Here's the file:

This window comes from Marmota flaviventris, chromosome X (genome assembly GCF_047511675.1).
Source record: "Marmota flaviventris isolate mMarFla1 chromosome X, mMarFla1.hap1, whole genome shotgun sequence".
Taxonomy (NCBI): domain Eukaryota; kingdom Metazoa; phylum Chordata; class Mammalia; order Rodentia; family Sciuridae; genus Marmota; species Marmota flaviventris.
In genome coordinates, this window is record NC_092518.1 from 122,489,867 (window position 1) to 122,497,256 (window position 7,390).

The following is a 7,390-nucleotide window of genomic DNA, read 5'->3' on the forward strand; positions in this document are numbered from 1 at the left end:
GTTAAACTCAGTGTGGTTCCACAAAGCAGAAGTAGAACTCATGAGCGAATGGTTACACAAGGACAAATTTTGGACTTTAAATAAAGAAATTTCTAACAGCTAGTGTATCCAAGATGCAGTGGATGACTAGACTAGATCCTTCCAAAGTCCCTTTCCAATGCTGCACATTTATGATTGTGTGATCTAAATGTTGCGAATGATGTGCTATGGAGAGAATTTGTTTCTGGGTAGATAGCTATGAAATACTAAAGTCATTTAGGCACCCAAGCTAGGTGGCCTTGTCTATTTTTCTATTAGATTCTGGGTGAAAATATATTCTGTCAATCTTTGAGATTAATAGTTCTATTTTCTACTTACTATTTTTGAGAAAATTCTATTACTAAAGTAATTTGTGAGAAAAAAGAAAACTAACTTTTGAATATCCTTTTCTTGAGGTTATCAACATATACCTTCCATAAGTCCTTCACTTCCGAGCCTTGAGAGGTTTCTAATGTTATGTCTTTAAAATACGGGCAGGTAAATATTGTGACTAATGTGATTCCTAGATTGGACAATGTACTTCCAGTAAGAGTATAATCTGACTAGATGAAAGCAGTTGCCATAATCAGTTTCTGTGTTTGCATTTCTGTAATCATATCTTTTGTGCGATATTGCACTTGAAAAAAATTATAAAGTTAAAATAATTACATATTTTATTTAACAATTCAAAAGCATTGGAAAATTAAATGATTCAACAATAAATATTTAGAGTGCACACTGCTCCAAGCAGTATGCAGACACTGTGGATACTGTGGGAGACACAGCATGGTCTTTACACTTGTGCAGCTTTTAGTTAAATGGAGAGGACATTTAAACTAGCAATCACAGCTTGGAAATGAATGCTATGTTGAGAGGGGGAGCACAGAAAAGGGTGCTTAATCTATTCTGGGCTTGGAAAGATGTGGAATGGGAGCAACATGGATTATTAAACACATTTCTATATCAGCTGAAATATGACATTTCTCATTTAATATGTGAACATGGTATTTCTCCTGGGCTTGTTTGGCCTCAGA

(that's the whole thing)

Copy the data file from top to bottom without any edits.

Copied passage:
This window comes from Marmota flaviventris, chromosome X (genome assembly GCF_047511675.1).
Source record: "Marmota flaviventris isolate mMarFla1 chromosome X, mMarFla1.hap1, whole genome shotgun sequence".
Taxonomy (NCBI): domain Eukaryota; kingdom Metazoa; phylum Chordata; class Mammalia; order Rodentia; family Sciuridae; genus Marmota; species Marmota flaviventris.
In genome coordinates, this window is record NC_092518.1 from 122,489,867 (window position 1) to 122,497,256 (window position 7,390).

The following is a 7,390-nucleotide window of genomic DNA, read 5'->3' on the forward strand; positions in this document are numbered from 1 at the left end:
GTTAAACTCAGTGTGGTTCCACAAAGCAGAAGTAGAACTCATGAGCGAATGGTTACACAAGGACAAATTTTGGACTTTAAATAAAGAAATTTCTAACAGCTAGTGTATCCAAGATGCAGTGGATGACTAGACTAGATCCTTCCAAAGTCCCTTTCCAATGCTGCACATTTATGATTGTGTGATCTAAATGTTGCGAATGATGTGCTATGGAGAGAATTTGTTTCTGGGTAGATAGCTATGAAATACTAAAGTCATTTAGGCACCCAAGCTAGGTGGCCTTGTCTATTTTTCTATTAGATTCTGGGTGAAAATATATTCTGTCAATCTTTGAGATTAATAGTTCTATTTTCTACTTACTATTTTTGAGAAAATTCTATTACTAAAGTAATTTGTGAGAAAAAAGAAAACTAACTTTTGAATATCCTTTTCTTGAGGTTATCAACATATACCTTCCATAAGTCCTTCACTTCCGAGCCTTGAGAGGTTTCTAATGTTATGTCTTTAAAATACGGGCAGGTAAATATTGTGACTAATGTGATTCCTAGATTGGACAATGTACTTCCAGTAAGAGTATAATCTGACTAGATGAAAGCAGTTGCCATAATCAGTTTCTGTGTTTGCATTTCTGTAATCATATCTTTTGTGCGATATTGCACTTGAAAAAAATTATAAAGTTAAAATAATTACATATTTTATTTAACAATTCAAAAGCATTGGAAAATTAAATGATTCAACAATAAATATTTAGAGTGCACACTGCTCCAAGCAGTATGCAGACACTGTGGATACTGTGGGAGACACAGCATGGTCTTTACACTTGTGCAGCTTTTAGTTAAATGGAGAGGACATTTAAACTAGCAATCACAGCTTGGAAATGAATGCTATGTTGAGAGGGGGAGCACAGAAAAGGGTGCTTAATCTATTCTGGGCTTGGAAAGATGTGGAATGGGAGCAACATGGATTATTAAACACATTTCTATATCAGCTGAAATATGACATTTCTCATTTAATATGTGAACATGGTATTTCTCCTGGGCTTGTTTGGCCTCAGA